Many studies have reported that a higher BMI was associated with better cancer prognosis in a variety of cancer types [38,39,40,41]. Rena et al. reported an association between higher BMI and ICI-induced thyroiditis [38]. However, in our study, BMI did not show a significant difference among patients with thyroid dysfunction. In a study by Pollack Rena et al. [38], 20% of patients had a BMI > 30. However, only 2.6% of the patients had a BMI than higher than 30 in our study. The ethnic difference might be the reason for the different results. The relation between BMI and ICI induced thyroiditis and furthermore, cancer prognosis among variant population should be investigated in the future.

This study has some limitations. First, the study population was heterogeneous due to the retrospective nature of the study. ICI treatment was performed by various oncologists; therefore, thyroid function test was not routinely performed in all cases. A well-designed prospective analysis will overcome these limitations. Second, the median follow-up period was relatively short because the use of ICIs was recently started in our center. We could not include duvalumab, another PD-L1 inhibitor, because this agent was stated to be used in our hospital in 2020 with a follow-up duration of too short. Third, the conclusions about the prognosis in the subgroups of patients affected by thyrotoxicosis and worsened hypothyroidism were hardly drawn because of the low number affected, which justifies the non-significance result obtained in the hazard ratios. Finally, we included TPO-Ab results regardless of measurement timing for before or after the ICI treatment. Because TPO-Ab positivity itself could be diagnostic of thyroid disease, it could make some bias. In addition, we could not include euthyroid state with TPO-Ab positivity suggesting another form of thyroid dysfunction because of insurance issues.

Conclusion

It was verified that ICI treatment-induced thyroid dysfunction was associated with better survival in the real-world practice of Korean patients. The overall prognosis was the best when newly developed hypothyroidism occurred, it implies that the thyroid dysfunction maybe related to the higher sensitivity to the treatment.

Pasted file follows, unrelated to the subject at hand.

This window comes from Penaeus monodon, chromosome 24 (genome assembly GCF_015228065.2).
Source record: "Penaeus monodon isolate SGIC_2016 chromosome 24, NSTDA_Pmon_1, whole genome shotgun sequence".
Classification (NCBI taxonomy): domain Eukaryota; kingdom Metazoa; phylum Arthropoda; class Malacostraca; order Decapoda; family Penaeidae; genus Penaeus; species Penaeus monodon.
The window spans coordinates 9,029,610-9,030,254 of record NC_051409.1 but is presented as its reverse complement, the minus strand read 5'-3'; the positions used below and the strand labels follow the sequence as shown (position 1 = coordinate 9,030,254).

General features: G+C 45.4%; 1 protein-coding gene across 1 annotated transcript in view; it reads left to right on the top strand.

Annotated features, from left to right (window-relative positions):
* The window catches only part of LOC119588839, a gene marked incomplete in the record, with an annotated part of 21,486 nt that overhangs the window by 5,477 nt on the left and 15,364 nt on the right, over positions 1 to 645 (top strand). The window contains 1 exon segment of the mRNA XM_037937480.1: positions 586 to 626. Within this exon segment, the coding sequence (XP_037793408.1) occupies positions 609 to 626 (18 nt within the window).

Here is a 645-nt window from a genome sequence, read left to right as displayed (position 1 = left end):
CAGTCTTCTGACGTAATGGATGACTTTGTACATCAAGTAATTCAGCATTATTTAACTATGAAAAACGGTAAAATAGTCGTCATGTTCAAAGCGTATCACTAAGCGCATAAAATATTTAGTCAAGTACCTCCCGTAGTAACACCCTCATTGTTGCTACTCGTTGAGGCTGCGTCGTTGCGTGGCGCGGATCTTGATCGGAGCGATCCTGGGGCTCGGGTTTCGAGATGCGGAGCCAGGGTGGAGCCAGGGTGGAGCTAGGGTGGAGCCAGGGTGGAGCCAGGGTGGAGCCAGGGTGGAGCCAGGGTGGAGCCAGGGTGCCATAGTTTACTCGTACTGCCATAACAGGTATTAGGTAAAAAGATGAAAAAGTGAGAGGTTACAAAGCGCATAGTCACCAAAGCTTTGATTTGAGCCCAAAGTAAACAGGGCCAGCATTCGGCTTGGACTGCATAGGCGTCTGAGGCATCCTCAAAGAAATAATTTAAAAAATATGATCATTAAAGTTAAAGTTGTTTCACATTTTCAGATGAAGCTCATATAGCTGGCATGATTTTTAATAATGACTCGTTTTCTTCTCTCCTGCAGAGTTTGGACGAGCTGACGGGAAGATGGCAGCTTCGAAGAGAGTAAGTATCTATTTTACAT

Availability of data and materials

The datasets generated and/or analysed during the current study are not publicly available due to personal data protection legislation but are available from the first author or corresponding author on reasonable request.

Abbreviations

ICI:

Immune checkpoint inhibitors

irAE:

Immune-related adverse effects

TSH:

Thyroid-stimulating hormone

TPO-Ab:

Anti-microsomal-antibody

Tg-Ab:

Thyroglobulin antibody

BMI:

Body mass index

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Acknowledgements

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Author declaration

A portion of this study was presented in abstract form at the AOCE-SICEM 2021 (Asia Oceanian Congress of Endocrinology and Seoul International Congress of Endocrinology and Metabolism 2021) in Busan, Korea.

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Authors and Affiliations

Authors

Contributions

HS.B, KS.S and JH.H mainly designed the study. HS.B mainly wrote the manuscript. JH.H supervised the study and is corresponding author. JJ.L contributed to data analysis. All authors contributed to drafting or revising the article, gave final approval of the version to be published, agreed to the submitted journal, and agree to be accountable for all aspects of the work.

Corresponding author

Correspondence to Jeonghoon Ha.

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Ethics approval and consent to participate

The study adhered to the tenets of the Declaration of Helsinki and was approved by the institutional review board of Seoul St. Mary’s hospital. Permission to use hospital data was granted by the institutional review board of Seoul St. Mary’s hospital. Due to the retrospective nature of the study, the requirement to obtain informed consent was waived by the Institutional Review Board of Seoul St. Mary’s hospital. (KC21RASI0620).

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The authors declare that they have no competing interests.

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Supplementary Information

Additional file 1:

SupplementaryTable 1. Characteristics of thyrotoxicosis in patients.

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Baek, Hs., Jeong, C., Shin, K. et al. Association between the type of thyroid dysfunction induced by immune checkpoint inhibitors and prognosis in cancer patients. BMC Endocr Disord 22, 89 (2022). https://doi.org/10.1186/s12902-022-01004-8

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Keywords

  • Immune Checkpoint Inhibitors
  • Hypothyroidism
  • Survival
  • Mortality
  • Thyroid Function Tests